Amos Langdown was involved for many years in art education. He trained as a teacher at the Zonnebloem College in Cape Town, first teaching at a primary school in Oudtshoorn. In his career he maintained a balance between his own practice as an artist and his passion for teaching. He became a schools inspector and taught at the Hewat Training College in Cape Town and later at the Dower Training College in Port Elizabeth.
Langdown’s first solo exhibitions led to him being awarded grants by the Government and the Cape Tercentenary Foundation to study abroad. At this time he was already studying part-time at the Michaelis School of Fine Art, UCT. The influence and guidance of Katrine Harries (1914–1918) is discernable in his work, which always has a firm basis in sound drawing, composition and a graphic quality that is particularly evident in his lithographs. Langdown’s woodcut in the Campbell Smith Collection, Untitled, dated 1964, (plate 175) also shows an awareness of prints made by the German Expressionists with its vigorous cutting, the exploitation of the grain of the wood and the balancing of the black and white areas of the design.
Although influenced by the great French cartoonist, lithographer and draughtsman Honore? Daumier (1808–1879), Langdown’s own social commentary on the life of the communities on the Cape Flats was invariably infused with a sympathetic insight and sentiment. This is clearly seen in his somewhat formulaic oil paintings of grouped figures. To some extent this mood also reflects the influence of the work of Carl Bu?chner (1921–2003) and Russell Harvey (1904– 1963) who were also teaching at the Michaelis School of Fine Art at the the time. The sentiment observable in his later work has tended, especially since his recent death, to it being exploited for sale by commercial galleries in the form of commercial colour lithographic prints.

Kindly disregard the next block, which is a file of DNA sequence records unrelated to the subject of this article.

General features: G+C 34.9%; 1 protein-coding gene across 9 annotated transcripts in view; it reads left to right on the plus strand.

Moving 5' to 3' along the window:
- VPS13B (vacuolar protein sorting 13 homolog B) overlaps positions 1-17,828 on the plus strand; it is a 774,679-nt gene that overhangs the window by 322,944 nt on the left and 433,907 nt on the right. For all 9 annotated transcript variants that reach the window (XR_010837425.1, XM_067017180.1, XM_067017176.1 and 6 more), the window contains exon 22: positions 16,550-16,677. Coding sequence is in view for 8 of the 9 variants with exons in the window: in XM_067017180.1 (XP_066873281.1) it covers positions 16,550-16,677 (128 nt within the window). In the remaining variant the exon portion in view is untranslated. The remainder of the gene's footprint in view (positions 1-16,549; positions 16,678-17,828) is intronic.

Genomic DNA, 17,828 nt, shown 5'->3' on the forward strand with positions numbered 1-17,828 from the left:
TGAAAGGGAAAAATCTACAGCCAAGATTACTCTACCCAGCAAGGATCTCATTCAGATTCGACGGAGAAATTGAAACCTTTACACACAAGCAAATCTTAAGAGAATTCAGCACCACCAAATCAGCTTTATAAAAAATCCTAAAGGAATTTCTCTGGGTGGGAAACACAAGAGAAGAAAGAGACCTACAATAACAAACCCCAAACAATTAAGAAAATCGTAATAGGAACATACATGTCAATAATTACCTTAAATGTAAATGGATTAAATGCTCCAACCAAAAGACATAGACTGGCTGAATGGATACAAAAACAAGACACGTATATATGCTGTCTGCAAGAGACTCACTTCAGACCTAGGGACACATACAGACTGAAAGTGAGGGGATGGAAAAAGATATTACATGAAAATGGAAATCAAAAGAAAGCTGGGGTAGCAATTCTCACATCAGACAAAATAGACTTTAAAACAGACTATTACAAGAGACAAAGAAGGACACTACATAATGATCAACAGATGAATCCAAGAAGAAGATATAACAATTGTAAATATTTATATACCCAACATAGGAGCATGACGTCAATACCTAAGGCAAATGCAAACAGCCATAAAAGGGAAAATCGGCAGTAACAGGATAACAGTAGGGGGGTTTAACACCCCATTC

Langdown was also a poet in his own right, and lent his skills to illustrating the published writings of such literary personalities as Alba Bouwer, Pieter Grobbelaar and the poet P.J. Philander who recently died in the USA.1
Joe Dolby and Hayden Proud
- This biography is partly indebted to the artist’s obituary which appeared in the South African Art Times, April, 2006.
Amos Langdown photographed in 1962. Photograph courtesy of Peter Clarke.
Born Plettenberg Bay, 1930; died 2006. Training 1961: Studied privately with Katrine Harries (1914–1978) of the Michaelis School of Fine Art, UCT. 1961–1963: Rijks Academie van Beeldende Kunsten, Amsterdam, The Netherlands. Exhibitions 1950s onwards: Group Exhibitions Germany, Italy, the USA and South Africa. 1959: Solo exhibition, Polliacks Gallery, Cape Town. Collections Iziko South African National Gallery, Cape Town.